Chris and I managed to pull off the entire 18 mile run today, even though there was a portion of it where we actually felt like we might die. We are both hobbling around like gimps, although less so now that we went to our gym to sit in the hot tub for a while. I was running my hamstring along the jet and moaning, which probably gave the other gym patrons something to gossip about.
We were sitting at home watching House Hunters International and speculating on the mail-order-bride status of the hot, Asian wife of a short, ugly Bostonian dude. We each had ice packs wrapped around our naked knees, even though it is exponentially more uncomfortable to have the ice on bare skin. Numbness is sometimes preferable to feeling, it turns out. Anyway, Chris rolled over and said “What’s he eating?” in reference to Willie. This is a question that gets asked regularly, and the answer is usually “my underwear.” This time, though, Willie had procured one of those containers of Ice Breakers Ice Cubes gum that is really big and meant to be kept in the drink holder of your car. You know the ones. They have 40 pieces of gum in them. He had eaten 21 of the pieces. Like, EATEN. Swallowed. Gone. All while he lay next to us on the floor inconspicuously chewing.
I double checked to make sure he wouldn’t get an intestinal blockage, and it turns out that many sugar-free gums, including Ice Breakers, contain a sweetener called “xylitol” that is EXTREMELY poisonous to dogs. It causes liver failure and kidney failure, and eventually death. GREAT!! So Chris and I rushed to action to try and find our bottle of hydrogen peroxide to make him throw up while he chased us around joyfully in hopes that we might be feeling energetic enough to play “Tackle,” which is a game where we aren’t paying attention and he takes us out by running full-speed into our kneecaps. It’s super-fun. For him.
The bottle of peroxide was nowhere to be found, so Chris rushed out to Walgreens to buy some while I kept looking. I located it in a kitchen cupboard (no idea why it was there) and then put 10cc down his throat and bounced him around a little bit. By the time Chris got home, there were about 10 piles of yellow and white puke all around the kitchen, each one studded with pretty pink chunks of gum. Willie was helping by stepping in the piles of puke while he was walking to and from clean pieces of floor on which he could commence puking. So far, so good.
But the xylitol can be absorbed pretty quickly, and the reason it’s bad is that it causes a sudden surge of insulin to be released in the dog, which puts the dog into hypoglycemic shock, at which point they go into seizures, coma, and ataxia (lack of motor skills). And then they die. So we were panicking, and because of the fact that Chris is medical, and I spent years and years as a vet tech in our local humane society by my university, we went a few steps further. I started making a list of what I needed to fix this, namely glucose syrup, iv catheter, lactated ringers solution, potassium injection, etc. Chris went upstairs and got a blood glucose meter he had once generously brought home for me to play with, until I got through the three lancets it came with and realized I’m still afraid of needles. Thank God I’m not a diabetic. With my sugar habit and fear of needles, I’d be found dead with a smile on my face and raspberry buttercream all over my shirt and face.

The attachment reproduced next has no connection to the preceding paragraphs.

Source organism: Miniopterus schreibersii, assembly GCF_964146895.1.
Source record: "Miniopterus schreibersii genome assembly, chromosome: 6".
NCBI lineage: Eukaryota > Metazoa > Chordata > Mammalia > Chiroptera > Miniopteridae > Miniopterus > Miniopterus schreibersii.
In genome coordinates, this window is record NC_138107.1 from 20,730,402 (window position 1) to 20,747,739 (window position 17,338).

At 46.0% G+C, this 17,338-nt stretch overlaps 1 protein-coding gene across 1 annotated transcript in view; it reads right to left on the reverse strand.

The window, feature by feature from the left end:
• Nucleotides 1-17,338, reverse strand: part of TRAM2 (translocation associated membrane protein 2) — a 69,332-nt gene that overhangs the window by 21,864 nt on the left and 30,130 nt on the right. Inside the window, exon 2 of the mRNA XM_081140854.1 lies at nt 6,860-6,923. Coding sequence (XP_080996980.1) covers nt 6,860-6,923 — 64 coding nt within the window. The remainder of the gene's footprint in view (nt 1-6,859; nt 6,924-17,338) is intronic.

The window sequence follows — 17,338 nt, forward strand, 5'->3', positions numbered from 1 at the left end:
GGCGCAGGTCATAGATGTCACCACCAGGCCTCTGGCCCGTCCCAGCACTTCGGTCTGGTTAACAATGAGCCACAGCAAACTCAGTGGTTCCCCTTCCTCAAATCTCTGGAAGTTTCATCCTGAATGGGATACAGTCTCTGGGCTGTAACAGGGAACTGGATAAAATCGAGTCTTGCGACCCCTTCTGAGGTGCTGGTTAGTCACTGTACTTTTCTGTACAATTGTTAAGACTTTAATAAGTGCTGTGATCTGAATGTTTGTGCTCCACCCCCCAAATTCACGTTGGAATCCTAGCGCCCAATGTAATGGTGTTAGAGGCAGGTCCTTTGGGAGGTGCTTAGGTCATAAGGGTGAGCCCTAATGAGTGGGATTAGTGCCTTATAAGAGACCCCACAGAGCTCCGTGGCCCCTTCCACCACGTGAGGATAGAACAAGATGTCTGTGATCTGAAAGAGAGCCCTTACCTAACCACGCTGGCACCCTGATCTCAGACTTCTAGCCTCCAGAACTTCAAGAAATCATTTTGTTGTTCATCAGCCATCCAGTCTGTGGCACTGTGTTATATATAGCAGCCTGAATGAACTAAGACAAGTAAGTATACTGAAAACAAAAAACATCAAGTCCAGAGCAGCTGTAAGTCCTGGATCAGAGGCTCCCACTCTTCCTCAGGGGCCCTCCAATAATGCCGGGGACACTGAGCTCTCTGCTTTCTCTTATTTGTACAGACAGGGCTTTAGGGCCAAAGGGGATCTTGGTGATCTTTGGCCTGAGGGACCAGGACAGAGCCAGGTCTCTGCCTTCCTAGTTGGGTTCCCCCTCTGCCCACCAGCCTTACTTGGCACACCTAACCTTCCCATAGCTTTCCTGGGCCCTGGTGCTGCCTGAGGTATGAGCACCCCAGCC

We trimmed a back toenail slightly shorter than it needed to be to get a drop of blood out. Willie was very well behaved, although he’ll probably never let me trim his nails again. Ever. So that’ll be an adventure for both of us. The blood tested at the low end of normal, so we just have to keep it stable.
What this means for Willie is that in the last 15 minutes he’s gotten to eat a loaf of pumpkin bread, tons of dog treats, and a bowl of oatmeal with molasses (high in potassium! And glucose!). These are, with the usual exception of dog treats, although I’m not making any promises if I drink too much, things that Willie covets dearly. Every morning he sits and stares at me while I eat the oatmeal, and he never gets any. Today he got his whole own bowl! He ate all of it, and the whole loaf of bread, and the treats, and was still licking crumbs off of the floor. I guess that means we can check a “no” on the list of hypoglycemia symptoms in the box next to “loss of appetite.”
We’ll keep watching him all tonight, and likely not sleep, meaning our muscles will not get a chance to heal, but I’m pretty damned fond of that little blond hottie, and I’d like him to stick around for the next 15 years. So wish good thoughts, pray, light a candle or do whatever it is you do to send good things through the atmosphere to our little buddy’s luck-o-meter. And I might make him a cake.